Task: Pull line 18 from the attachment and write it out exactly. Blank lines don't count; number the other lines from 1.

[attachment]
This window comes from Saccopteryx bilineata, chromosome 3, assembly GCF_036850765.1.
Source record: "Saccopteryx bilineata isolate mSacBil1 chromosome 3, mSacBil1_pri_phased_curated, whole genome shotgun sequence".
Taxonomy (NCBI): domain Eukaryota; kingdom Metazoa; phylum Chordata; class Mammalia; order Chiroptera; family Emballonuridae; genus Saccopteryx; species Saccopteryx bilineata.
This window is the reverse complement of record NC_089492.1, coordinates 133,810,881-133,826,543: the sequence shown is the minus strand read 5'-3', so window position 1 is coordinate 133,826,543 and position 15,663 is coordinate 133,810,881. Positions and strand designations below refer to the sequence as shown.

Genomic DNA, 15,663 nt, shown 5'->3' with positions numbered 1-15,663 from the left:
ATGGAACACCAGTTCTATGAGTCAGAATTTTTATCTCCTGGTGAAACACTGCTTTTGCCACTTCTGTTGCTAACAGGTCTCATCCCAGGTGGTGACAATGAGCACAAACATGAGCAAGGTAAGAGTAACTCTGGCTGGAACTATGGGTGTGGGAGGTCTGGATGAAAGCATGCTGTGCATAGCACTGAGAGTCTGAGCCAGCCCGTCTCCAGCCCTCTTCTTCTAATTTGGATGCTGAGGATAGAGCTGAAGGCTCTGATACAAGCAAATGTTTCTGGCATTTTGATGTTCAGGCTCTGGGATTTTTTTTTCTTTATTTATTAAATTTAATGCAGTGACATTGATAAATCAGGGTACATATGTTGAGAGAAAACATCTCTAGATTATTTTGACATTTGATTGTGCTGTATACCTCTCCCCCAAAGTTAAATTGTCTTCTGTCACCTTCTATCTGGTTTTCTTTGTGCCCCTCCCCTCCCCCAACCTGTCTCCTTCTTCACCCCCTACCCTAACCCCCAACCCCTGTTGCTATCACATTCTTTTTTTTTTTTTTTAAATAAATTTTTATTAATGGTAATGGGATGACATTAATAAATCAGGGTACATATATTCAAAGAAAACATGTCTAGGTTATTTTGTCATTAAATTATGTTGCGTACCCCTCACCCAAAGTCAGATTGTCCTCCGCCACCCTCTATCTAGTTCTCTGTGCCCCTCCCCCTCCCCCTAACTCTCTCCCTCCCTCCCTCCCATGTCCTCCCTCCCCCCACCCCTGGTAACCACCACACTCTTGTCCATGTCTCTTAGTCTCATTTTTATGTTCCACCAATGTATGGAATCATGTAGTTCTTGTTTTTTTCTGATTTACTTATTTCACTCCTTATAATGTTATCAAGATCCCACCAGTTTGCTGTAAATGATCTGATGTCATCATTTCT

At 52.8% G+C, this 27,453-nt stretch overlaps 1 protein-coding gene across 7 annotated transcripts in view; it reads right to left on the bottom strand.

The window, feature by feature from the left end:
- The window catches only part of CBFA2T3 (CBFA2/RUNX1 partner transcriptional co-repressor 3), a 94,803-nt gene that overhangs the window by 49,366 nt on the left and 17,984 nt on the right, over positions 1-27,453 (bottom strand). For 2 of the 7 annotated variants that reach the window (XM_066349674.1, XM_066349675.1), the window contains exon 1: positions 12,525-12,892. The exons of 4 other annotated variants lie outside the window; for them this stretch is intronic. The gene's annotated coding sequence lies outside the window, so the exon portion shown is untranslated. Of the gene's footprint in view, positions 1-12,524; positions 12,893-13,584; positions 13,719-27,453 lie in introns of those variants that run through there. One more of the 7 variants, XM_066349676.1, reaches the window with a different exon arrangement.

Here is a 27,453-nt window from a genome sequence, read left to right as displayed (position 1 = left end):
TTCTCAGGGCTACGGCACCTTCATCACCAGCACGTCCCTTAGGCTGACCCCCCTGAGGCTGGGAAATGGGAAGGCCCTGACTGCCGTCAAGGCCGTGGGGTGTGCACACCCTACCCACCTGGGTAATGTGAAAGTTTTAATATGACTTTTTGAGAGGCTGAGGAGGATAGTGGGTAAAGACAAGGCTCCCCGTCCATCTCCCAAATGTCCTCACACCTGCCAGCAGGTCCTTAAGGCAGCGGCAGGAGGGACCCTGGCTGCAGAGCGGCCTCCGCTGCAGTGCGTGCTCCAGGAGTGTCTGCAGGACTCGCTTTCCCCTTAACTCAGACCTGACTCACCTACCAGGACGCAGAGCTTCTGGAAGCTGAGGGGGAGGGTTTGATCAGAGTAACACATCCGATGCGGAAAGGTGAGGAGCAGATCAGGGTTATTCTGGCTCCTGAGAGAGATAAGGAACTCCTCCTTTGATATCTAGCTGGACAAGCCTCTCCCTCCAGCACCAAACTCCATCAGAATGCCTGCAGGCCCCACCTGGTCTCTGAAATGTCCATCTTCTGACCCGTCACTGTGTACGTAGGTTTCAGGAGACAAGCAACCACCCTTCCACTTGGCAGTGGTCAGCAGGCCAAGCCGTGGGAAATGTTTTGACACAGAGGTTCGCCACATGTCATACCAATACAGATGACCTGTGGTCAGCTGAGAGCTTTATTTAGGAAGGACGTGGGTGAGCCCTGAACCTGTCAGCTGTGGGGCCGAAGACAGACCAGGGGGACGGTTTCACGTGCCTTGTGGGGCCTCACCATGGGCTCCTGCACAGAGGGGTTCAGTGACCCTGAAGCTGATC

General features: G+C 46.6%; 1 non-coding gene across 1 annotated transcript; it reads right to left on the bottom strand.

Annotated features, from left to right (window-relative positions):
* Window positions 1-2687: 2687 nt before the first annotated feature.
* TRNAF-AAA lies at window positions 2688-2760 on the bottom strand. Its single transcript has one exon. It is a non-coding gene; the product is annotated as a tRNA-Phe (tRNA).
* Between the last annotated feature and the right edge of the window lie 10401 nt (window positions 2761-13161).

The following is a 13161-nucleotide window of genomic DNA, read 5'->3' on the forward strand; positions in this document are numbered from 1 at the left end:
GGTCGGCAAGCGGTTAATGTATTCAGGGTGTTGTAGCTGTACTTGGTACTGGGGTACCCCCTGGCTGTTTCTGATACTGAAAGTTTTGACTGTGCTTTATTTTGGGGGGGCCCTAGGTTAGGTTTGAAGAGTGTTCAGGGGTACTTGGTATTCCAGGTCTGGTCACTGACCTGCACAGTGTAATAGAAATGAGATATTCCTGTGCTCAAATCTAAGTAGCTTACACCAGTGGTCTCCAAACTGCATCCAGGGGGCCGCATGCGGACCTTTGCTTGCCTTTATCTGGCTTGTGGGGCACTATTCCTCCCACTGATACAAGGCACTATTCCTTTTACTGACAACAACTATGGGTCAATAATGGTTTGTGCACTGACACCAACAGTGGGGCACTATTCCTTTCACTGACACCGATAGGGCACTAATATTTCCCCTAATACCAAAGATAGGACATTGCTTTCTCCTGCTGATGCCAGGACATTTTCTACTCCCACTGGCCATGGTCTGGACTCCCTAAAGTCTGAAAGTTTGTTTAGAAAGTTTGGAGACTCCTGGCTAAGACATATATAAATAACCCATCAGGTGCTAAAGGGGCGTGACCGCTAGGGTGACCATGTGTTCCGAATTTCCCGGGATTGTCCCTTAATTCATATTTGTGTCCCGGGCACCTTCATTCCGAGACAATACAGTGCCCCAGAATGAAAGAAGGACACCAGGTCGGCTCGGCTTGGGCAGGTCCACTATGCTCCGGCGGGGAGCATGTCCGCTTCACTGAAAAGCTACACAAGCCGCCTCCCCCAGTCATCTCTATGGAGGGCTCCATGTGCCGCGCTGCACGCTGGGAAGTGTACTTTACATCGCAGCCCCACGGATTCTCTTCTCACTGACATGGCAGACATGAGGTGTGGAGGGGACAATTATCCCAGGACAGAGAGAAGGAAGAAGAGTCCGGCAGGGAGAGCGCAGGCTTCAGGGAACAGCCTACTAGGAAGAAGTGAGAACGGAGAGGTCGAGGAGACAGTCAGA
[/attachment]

GGTCGGCAAGCGGTTAATGTATTCAGGGTGTTGTAGCTGTACTTGGTACTGGGGTACCCCCTGGCTGTTTCTGATACTGAAAGTTTTGACTGTGCTTTATTTTGGGGGGGCCCTAGGTTAGGTTTGAAGAGTGTTCAGGGGTACTTGGTATTCCAGGTCTGGTCACTGACCTGCACAGTGTAATAGAAATGAGATATTCCTGTGCTCAAATCTAAGTAGCTTACACCAGTGGTCTCCAAACTGCATCCAGGGGGCCGCATGCGGACCTTTGCTTGCCTTTATCTGGCTTGTGGGGCACTATTCCTCCCACTGATACAAGGCACTATTCCTTTTACTGACAACAACTATGGGTCAATAATGGTTTGTGCACTGACACCAACAGTGGGGCACTATTCCTTTCACTGACACCGATAGGGCACTAATATTTCCCCTAATACCAAAGATAGGACATTGCTTTCTCCTGCTGATGCCAGGACATTTTCTACTCCCACTGGCCATGGTCTGGACTCCCTAAAGTCTGAAAGTTTGTTTAGAAAGTTTGGAGACTCCTGGCTAAGACATATATAAATAACCCATCAGGTGCTAAAGGGGCGTGACCGCTAGGGTGACCATGTGTTCCGAATTTCCCGGGATTGTCCCTTAATTCATATTTGTGTCCCGGGCACCTTCATTCCGAGACAATACAGTGCCCCAGAATGAAAGAAGGACACCAGGTCGGCTCGGCTTGGGCAGGTCCACTATGCTCCGGCGGGGAGCATGTCCGCTTCACTGAAAAGCTACACAAGCCGCCTCCCCCAGTCATCTCTATGGAGGGCTCCATGTGCCGCGCTGCACGCTGGGAAGTGTACTTTACATCGCAGCCCCACGGATTCTCTTCTCACTGACATGGCAGACATGAGGTGTGGAGGGGACAATTATCCCAGGACAGAGAGAAGGAAGAAGAGTCCGGCAGGGAGAGCGCAGGCTTCAGGGAACAGCCTACTAGGAAGAAGTGAGAACGGAGAGGTCGAGGAGACAGTCAGA